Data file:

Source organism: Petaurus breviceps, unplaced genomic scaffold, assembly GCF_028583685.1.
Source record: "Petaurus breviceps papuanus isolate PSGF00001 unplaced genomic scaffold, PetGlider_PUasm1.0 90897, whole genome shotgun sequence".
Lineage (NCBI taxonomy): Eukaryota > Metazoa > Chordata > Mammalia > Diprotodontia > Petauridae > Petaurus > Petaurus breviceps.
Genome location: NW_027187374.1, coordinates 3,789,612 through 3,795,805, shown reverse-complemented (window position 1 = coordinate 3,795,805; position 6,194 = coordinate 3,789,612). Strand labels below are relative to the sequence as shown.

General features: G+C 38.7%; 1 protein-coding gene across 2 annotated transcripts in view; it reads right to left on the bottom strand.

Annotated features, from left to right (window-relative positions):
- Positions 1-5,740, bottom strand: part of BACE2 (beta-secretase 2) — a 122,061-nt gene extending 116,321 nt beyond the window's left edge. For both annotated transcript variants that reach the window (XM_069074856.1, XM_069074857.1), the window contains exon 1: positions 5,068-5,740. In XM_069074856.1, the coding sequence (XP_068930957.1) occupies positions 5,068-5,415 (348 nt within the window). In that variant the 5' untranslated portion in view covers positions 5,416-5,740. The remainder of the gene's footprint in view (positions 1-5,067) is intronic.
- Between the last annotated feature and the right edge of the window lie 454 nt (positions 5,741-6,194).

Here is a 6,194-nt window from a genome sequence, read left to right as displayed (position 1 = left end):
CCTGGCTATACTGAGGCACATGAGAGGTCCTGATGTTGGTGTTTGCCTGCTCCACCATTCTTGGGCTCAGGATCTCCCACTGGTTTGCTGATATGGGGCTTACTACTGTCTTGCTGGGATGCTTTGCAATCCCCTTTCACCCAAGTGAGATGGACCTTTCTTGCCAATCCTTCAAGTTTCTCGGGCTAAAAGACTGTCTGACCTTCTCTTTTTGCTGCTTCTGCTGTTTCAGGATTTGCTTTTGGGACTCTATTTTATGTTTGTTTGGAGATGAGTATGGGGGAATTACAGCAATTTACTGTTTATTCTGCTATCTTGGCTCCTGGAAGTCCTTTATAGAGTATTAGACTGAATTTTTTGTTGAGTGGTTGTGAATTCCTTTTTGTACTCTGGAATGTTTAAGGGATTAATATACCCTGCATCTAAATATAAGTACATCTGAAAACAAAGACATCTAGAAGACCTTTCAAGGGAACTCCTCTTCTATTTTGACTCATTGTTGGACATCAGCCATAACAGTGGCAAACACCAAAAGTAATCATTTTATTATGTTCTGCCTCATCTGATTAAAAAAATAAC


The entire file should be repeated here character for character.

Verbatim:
Source organism: Petaurus breviceps, unplaced genomic scaffold, assembly GCF_028583685.1.
Source record: "Petaurus breviceps papuanus isolate PSGF00001 unplaced genomic scaffold, PetGlider_PUasm1.0 90897, whole genome shotgun sequence".
Lineage (NCBI taxonomy): Eukaryota > Metazoa > Chordata > Mammalia > Diprotodontia > Petauridae > Petaurus > Petaurus breviceps.
Genome location: NW_027187374.1, coordinates 3,789,612 through 3,795,805, shown reverse-complemented (window position 1 = coordinate 3,795,805; position 6,194 = coordinate 3,789,612). Strand labels below are relative to the sequence as shown.

General features: G+C 38.7%; 1 protein-coding gene across 2 annotated transcripts in view; it reads right to left on the bottom strand.

Annotated features, from left to right (window-relative positions):
- Positions 1-5,740, bottom strand: part of BACE2 (beta-secretase 2) — a 122,061-nt gene extending 116,321 nt beyond the window's left edge. For both annotated transcript variants that reach the window (XM_069074856.1, XM_069074857.1), the window contains exon 1: positions 5,068-5,740. In XM_069074856.1, the coding sequence (XP_068930957.1) occupies positions 5,068-5,415 (348 nt within the window). In that variant the 5' untranslated portion in view covers positions 5,416-5,740. The remainder of the gene's footprint in view (positions 1-5,067) is intronic.
- Between the last annotated feature and the right edge of the window lie 454 nt (positions 5,741-6,194).

Here is a 6,194-nt window from a genome sequence, read left to right as displayed (position 1 = left end):
CCTGGCTATACTGAGGCACATGAGAGGTCCTGATGTTGGTGTTTGCCTGCTCCACCATTCTTGGGCTCAGGATCTCCCACTGGTTTGCTGATATGGGGCTTACTACTGTCTTGCTGGGATGCTTTGCAATCCCCTTTCACCCAAGTGAGATGGACCTTTCTTGCCAATCCTTCAAGTTTCTCGGGCTAAAAGACTGTCTGACCTTCTCTTTTTGCTGCTTCTGCTGTTTCAGGATTTGCTTTTGGGACTCTATTTTATGTTTGTTTGGAGATGAGTATGGGGGAATTACAGCAATTTACTGTTTATTCTGCTATCTTGGCTCCTGGAAGTCCTTTATAGAGTATTAGACTGAATTTTTTGTTGAGTGGTTGTGAATTCCTTTTTGTACTCTGGAATGTTTAAGGGATTAATATACCCTGCATCTAAATATAAGTACATCTGAAAACAAAGACATCTAGAAGACCTTTCAAGGGAACTCCTCTTCTATTTTGACTCATTGTTGGACATCAGCCATAACAGTGGCAAACACCAAAAGTAATCATTTTATTATGTTCTGCCTCATCTGATTAAAAAAATAAC